This pages lists the presentations, papers, and talks which have not
yet been added to the schedule.
| A Software Approach to Distributing Requests for DNS Service using GNU Zebra, ISC BIND 9 and FreeBSD|
This paper describes an approach for deploying authoritative name
servers using a cluster of hosts, across which the load of client
requests is distributed. DNS services deployed in this fashion enjoy
high availability and are also able to scale to increasing request
loads in a straightforward manner.|
The approach described here does not employ any custom load-balancing
appliances (e.g. devices commonly marketed as as "layer-four
switches", "content switches" or "load-balancers"); instead the
individual members of the cluster announce a service address to one
or more gateway routers by participating in routing protocols to
provide an intra-cluster anycast architecture.
speaker: Joe Abley
|Automated source branch selection using SH/CVS|
Demonstration of how minimalist sh is used to automate selection
and checkout of multiple releases from the FreeBSD CVS repository
including extraction of the latest tags from CVS.
speaker: Allan Fields
|BSD and IPv6: security perspective|
The talk covers BSD and IPv6 (KAME implmentation), from security point-of-view.
There are many implementation choices KAME project have made to provide a
secure IPv6 stack from day one. Choices include API tweaks, protocol stack
implementation techniques and other stuff. The presentation will cover gory
details of the choices as well as possible security threats.
speaker: Jun-ichiro itojun Hagino
|Developing a wireless community group: a social and technical perspective|
The Ile sans fil project is a community group started with a vision that it is
possible to use wireless technologies to foster actual human interaction and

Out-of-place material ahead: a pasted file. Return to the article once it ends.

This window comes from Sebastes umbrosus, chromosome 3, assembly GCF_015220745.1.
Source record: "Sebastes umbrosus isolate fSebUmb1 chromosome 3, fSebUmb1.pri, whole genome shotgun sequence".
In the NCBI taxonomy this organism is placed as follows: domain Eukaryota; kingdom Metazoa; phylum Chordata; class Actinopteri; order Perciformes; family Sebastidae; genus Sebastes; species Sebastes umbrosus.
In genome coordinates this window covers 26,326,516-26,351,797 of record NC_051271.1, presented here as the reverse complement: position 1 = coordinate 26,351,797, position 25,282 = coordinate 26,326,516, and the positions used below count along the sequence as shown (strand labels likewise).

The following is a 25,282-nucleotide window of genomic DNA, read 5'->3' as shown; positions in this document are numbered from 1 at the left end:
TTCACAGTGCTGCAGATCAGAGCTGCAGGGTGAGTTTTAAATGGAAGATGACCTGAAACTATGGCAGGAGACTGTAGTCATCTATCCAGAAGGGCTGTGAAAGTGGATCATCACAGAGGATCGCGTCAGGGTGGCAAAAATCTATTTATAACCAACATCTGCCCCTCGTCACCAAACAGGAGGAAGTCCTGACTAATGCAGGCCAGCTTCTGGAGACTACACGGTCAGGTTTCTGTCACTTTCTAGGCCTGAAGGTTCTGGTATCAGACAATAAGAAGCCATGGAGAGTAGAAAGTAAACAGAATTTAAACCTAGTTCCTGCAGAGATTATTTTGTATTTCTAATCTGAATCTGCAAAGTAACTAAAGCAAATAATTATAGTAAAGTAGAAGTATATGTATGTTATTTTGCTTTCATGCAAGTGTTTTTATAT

local communities. It is as much a technical experiment as it is a social
one. The talk will discuss how to start a wireless community group and the
pitfalls to avoid, the challenges of doing technical work in an
un-traditional setting, the technical challenges of the GOAT project
(building a wireless metropolitan network using mesh routing), the WifiDog
captive portal project and the true range of Wifi equipment in an urban
speakers: Benoit Gregoire, Michael Lenczner
|Exploit Mitigation Techniques|
Even after huge efforts to increase software quality, bugs will remain. The clever attacker understands the unintended
side-effects created by a bug, as well as the system environment the code lives in, and crafts an exploit which
grants him advantage. It is high time for defensive technologies which make it harder to write an exploit.
Recent and upcoming developments make the environment which Unix processes live much more hostile towards
exploitation, without impacting well-behaving processes.
speaker: Theo de Raadt
|Extreme Programming in a Geographically Dispersed Project|
Extreme Programming <http://www.extremeprogramming.org/> (XP) is a name
given to a process which many of us have followed for years. When applied
to projects in which the participants are not in the same location, there
are several challenges which arise. This presentation outlines those
challenges and demonstrates how XP can be successfully used on
Geographically Dispersed Projects.
speaker: Michael Richardson
While encrypting a disk or a filesystem is not very hard
to do, it is hard to do it well. Traditionally the focus
have been under the cryptographic hood with little attention
to usability and deployability of the resulting code, and
consequently deployment have been very limited.|
GBDE was designed with usability and cryptographic given
equal priority, and the result is a disk encryption facility
where you can trust your data to not fall in the wrong hands
and still implement a sensible security policy at the same
This talk will explain how GBDE works and how it can be
used to implement a security policy for vulnerable disks.
speaker: Poul-Henning Kamp